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Arranging care before you leave hospital

If you or someone you know goes into hospital, help and support should be arranged before you go home (are discharged).

This means:

  • any extra help is arranged, such as visits from a district nurse or paid home help
  • any equipment is fitted, such as a raised toilet seat
  • any home adaptations are made, like grab rails in the bathroom

What happens while you're in hospital

Hospital staff should contact social services to arrange a discharge assessment. This is so they can find out what help you need when you go home.

It doesn't matter if your hospital stay was planned or an emergency.

The assessment can happen in hospital, or they might visit your home.

It helps to have a key safe at home, or to leave keys with family or friends.

Speak to staff in charge of your discharge to make sure you have everything you need. This includes a date, care plan and equipment.

You'll be involved in the assessment and agree a care plan together.

This should include things like:

  • treatment and care when you get home
  • who's in charge of your care and how to contact them
  • when and how often you need care

Preparing to leave hospital

Hospital staff should make sure:

  • you can get home
  • you have your care plan and your care home has a copy, if you live in one
  • you have any medicine you need and know how to take it
  • you can use new equipment, such as crutches
  • your GP knows you have been discharged
  • you know how to get help from a district nurse if you need it, or when to expect a visit

When you get home from hospital

Temporary care

If you have had a short illness or an operation, you might only need care for a short time to get back to normal. This is called intermediate care, reablement or aftercare.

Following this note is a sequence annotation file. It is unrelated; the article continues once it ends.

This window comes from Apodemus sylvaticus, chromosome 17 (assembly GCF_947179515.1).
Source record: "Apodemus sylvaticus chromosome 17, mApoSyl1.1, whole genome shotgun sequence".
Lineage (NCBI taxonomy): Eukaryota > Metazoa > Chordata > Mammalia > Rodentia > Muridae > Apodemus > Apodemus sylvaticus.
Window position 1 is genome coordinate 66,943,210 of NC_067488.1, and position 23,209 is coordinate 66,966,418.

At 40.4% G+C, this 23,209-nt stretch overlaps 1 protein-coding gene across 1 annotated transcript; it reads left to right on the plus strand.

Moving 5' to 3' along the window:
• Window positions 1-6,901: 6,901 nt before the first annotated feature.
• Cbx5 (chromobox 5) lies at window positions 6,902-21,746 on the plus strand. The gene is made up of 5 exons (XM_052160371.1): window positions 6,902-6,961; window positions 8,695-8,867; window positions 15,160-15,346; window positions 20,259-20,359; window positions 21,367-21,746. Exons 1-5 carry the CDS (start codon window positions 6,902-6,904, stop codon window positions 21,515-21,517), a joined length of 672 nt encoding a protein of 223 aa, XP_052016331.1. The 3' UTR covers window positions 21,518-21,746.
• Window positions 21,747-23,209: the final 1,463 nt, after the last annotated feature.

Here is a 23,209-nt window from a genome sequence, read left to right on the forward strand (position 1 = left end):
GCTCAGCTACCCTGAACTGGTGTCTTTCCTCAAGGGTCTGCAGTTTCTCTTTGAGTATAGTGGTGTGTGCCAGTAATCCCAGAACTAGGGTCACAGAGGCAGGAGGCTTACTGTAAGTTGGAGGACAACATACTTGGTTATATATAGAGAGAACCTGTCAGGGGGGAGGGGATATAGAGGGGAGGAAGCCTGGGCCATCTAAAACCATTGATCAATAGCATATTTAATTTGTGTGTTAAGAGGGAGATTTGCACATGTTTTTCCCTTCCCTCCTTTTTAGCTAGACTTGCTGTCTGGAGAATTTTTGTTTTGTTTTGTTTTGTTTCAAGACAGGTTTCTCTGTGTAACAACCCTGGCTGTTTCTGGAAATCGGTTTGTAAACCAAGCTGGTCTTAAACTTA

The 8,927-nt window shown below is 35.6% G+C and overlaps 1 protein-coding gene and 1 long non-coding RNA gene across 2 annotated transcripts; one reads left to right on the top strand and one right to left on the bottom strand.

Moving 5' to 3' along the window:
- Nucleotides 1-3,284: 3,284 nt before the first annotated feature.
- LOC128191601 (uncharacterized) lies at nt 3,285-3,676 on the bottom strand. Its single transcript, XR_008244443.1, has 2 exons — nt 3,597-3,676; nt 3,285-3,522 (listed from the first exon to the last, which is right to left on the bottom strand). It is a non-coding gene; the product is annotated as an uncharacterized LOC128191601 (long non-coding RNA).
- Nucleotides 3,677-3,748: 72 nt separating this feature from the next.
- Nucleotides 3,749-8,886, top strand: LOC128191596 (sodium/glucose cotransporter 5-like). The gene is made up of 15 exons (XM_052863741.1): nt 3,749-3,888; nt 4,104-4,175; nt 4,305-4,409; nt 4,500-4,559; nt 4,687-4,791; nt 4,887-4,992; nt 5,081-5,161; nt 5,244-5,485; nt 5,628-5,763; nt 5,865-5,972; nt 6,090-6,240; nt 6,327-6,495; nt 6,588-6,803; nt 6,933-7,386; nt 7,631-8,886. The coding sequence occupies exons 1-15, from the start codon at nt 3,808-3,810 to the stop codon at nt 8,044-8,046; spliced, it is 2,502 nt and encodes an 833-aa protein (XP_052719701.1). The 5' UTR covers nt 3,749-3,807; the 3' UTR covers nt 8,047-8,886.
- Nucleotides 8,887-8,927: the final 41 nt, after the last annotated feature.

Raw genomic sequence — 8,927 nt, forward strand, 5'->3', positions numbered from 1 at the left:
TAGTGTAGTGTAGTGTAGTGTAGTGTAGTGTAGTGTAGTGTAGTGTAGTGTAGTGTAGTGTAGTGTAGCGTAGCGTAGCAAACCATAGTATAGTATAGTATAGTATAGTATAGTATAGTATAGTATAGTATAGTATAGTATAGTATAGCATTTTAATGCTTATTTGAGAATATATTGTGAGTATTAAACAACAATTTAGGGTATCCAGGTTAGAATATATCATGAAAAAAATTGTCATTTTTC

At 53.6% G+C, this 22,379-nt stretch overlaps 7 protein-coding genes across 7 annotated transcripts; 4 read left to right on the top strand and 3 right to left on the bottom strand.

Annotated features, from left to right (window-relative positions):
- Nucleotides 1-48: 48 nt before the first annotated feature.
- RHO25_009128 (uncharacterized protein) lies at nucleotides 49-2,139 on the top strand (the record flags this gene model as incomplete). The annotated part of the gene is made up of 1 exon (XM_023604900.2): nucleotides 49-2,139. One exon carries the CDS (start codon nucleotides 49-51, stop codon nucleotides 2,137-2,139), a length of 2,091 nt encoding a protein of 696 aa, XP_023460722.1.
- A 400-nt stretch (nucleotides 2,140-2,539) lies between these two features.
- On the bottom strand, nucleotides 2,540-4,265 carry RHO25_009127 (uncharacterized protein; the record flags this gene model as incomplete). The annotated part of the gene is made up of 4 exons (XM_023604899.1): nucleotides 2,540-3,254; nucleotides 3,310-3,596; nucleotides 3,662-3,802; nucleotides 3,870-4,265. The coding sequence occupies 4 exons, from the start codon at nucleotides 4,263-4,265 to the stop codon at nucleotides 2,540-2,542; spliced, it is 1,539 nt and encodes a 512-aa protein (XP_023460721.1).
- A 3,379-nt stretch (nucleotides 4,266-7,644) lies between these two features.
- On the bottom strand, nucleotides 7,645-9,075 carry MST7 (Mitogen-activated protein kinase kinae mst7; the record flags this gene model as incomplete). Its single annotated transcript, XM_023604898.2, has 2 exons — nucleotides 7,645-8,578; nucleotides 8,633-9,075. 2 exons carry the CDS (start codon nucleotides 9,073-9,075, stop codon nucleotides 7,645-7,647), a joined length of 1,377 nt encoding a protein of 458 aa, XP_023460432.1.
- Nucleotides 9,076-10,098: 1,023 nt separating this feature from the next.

The aim of this type of short-term care is to help you:

  • look after yourself rather than having someone care for you
  • stay as independent as possible
  • avoid unnecessary hospital stays

Ongoing care

Soon after you leave hospital, social services will check if your care plan is right.

If you're likely to need care for longer than 6 weeks, they'll work with you to put a care plan in place. This care isn't free.

Care plans are checked once a year, but if at any time you feel your care isn't right, contact social services and ask for a review.

What to do if you're unhappy with your hospital discharge

You can complain if you're unhappy with your hospital discharge, or the discharge of someone you know.

For example, if:

  • the hospital plans to discharge you before you think it's safe
  • you don't think your discharge assessment was done correctly

Speak to the hospital staff who arranged your discharge.

It might help to get advice from the Patient Advice and Liaison Service (PALS).

Read more about the NHS complaints process.

This page is based on content that originated from the NHS (adapted)

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